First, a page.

Implementation & Optimization

Galen Healthcare

Galen Healthcare

Why value-based care is complex, but full of potential

Moving from theory to practice – evaluating the challenges, benefits and future of value-based healthcare delivery.

Conversations about value-based care have begun to resemble the discussions among the blind who were asked to define an elephant by touch alone. They considered its height, its breadth, thickness and function. They tried to define it and, in the end, everyone had a different opinion.

Value-based care (VBC) was a theoretical construct that emerged from the rancorous political arguments about healthcare reform. It was expressed as Value = Quality/Cost, with value being the highest priority of healthcare. There emerged a consensus that the long-standing model of fee-for services should be phased out and replaced by a value-based care model.

In the fee-for-service model, healthcare ends when the provider and the patient concur that the care produced the results desired. Over the course of treatment, each therapy session would be billed at a fixed rate. Value-based care, on the other hand, enables the provider to be paid more, based on the effectiveness of the treatment. It aligns incentives for the provider with positive outcomes for the patient, as measured by improvements in symptoms, attained more quickly in fewer sessions with fewer hospitalizations.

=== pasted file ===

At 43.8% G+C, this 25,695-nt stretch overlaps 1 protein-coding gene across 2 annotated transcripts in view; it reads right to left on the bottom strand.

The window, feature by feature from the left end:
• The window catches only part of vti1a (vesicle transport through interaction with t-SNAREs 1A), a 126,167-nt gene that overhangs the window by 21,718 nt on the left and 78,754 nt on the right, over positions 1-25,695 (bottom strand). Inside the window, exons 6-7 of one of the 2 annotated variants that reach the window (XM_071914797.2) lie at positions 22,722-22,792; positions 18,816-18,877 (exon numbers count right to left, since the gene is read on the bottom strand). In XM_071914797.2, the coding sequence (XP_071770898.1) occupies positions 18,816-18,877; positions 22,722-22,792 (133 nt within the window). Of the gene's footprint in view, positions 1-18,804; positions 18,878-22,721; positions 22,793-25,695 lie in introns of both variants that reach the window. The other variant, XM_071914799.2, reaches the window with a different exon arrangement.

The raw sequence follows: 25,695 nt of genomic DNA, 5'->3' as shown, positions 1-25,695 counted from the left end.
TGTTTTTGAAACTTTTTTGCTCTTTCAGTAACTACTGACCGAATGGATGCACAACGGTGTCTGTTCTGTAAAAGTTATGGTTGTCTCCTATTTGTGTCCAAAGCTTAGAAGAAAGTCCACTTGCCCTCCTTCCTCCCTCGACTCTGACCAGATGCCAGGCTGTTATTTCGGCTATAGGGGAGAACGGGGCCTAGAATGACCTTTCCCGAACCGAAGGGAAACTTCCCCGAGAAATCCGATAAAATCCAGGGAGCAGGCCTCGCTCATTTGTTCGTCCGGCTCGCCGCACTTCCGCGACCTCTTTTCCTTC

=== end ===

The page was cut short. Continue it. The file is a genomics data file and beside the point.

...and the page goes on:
Value-based care has been actively promoted with such initiatives as Medicare Advantage, accountable care organizations and bundled payments. There was widespread acceptance of the model, with start-ups of all kinds emerging to implement it and giant retailers, climbing aboard to collaborate.